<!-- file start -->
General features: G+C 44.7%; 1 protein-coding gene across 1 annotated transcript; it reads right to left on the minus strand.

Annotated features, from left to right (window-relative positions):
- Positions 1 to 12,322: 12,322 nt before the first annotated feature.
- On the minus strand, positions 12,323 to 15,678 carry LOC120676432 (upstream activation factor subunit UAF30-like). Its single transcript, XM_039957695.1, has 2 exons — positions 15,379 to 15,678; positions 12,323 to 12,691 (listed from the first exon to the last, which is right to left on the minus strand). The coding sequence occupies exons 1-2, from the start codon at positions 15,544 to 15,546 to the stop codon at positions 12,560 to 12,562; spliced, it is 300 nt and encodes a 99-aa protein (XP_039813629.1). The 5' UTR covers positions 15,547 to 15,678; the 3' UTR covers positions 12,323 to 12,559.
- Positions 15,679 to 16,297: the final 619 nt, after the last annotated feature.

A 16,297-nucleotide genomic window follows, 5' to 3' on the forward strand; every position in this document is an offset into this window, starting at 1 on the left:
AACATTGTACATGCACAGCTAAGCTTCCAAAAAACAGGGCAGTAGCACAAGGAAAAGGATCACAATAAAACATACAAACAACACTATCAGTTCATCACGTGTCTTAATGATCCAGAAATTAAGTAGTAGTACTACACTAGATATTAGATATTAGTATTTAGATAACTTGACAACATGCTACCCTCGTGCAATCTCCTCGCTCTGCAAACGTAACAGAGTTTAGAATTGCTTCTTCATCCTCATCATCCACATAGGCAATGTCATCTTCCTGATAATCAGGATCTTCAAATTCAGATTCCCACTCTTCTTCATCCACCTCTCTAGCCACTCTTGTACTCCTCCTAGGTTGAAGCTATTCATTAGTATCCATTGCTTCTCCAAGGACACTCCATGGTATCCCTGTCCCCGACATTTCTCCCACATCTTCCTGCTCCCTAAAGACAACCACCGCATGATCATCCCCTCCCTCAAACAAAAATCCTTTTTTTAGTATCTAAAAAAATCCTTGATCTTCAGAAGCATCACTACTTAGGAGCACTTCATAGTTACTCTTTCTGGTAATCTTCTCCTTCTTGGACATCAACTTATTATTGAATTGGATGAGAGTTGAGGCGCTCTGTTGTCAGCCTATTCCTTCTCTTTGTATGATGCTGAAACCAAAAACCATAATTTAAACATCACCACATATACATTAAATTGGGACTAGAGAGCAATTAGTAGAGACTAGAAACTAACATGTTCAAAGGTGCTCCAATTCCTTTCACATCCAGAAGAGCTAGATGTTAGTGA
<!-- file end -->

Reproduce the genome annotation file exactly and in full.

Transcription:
General features: G+C 44.7%; 1 protein-coding gene across 1 annotated transcript; it reads right to left on the minus strand.

Annotated features, from left to right (window-relative positions):
- Positions 1 to 12,322: 12,322 nt before the first annotated feature.
- On the minus strand, positions 12,323 to 15,678 carry LOC120676432 (upstream activation factor subunit UAF30-like). Its single transcript, XM_039957695.1, has 2 exons — positions 15,379 to 15,678; positions 12,323 to 12,691 (listed from the first exon to the last, which is right to left on the minus strand). The coding sequence occupies exons 1-2, from the start codon at positions 15,544 to 15,546 to the stop codon at positions 12,560 to 12,562; spliced, it is 300 nt and encodes a 99-aa protein (XP_039813629.1). The 5' UTR covers positions 15,547 to 15,678; the 3' UTR covers positions 12,323 to 12,559.
- Positions 15,679 to 16,297: the final 619 nt, after the last annotated feature.

A 16,297-nucleotide genomic window follows, 5' to 3' on the forward strand; every position in this document is an offset into this window, starting at 1 on the left:
AACATTGTACATGCACAGCTAAGCTTCCAAAAAACAGGGCAGTAGCACAAGGAAAAGGATCACAATAAAACATACAAACAACACTATCAGTTCATCACGTGTCTTAATGATCCAGAAATTAAGTAGTAGTACTACACTAGATATTAGATATTAGTATTTAGATAACTTGACAACATGCTACCCTCGTGCAATCTCCTCGCTCTGCAAACGTAACAGAGTTTAGAATTGCTTCTTCATCCTCATCATCCACATAGGCAATGTCATCTTCCTGATAATCAGGATCTTCAAATTCAGATTCCCACTCTTCTTCATCCACCTCTCTAGCCACTCTTGTACTCCTCCTAGGTTGAAGCTATTCATTAGTATCCATTGCTTCTCCAAGGACACTCCATGGTATCCCTGTCCCCGACATTTCTCCCACATCTTCCTGCTCCCTAAAGACAACCACCGCATGATCATCCCCTCCCTCAAACAAAAATCCTTTTTTTAGTATCTAAAAAAATCCTTGATCTTCAGAAGCATCACTACTTAGGAGCACTTCATAGTTACTCTTTCTGGTAATCTTCTCCTTCTTGGACATCAACTTATTATTGAATTGGATGAGAGTTGAGGCGCTCTGTTGTCAGCCTATTCCTTCTCTTTGTATGATGCTGAAACCAAAAACCATAATTTAAACATCACCACATATACATTAAATTGGGACTAGAGAGCAATTAGTAGAGACTAGAAACTAACATGTTCAAAGGTGCTCCAATTCCTTTCACATCCAGAAGAGCTAGATGTTAGTGA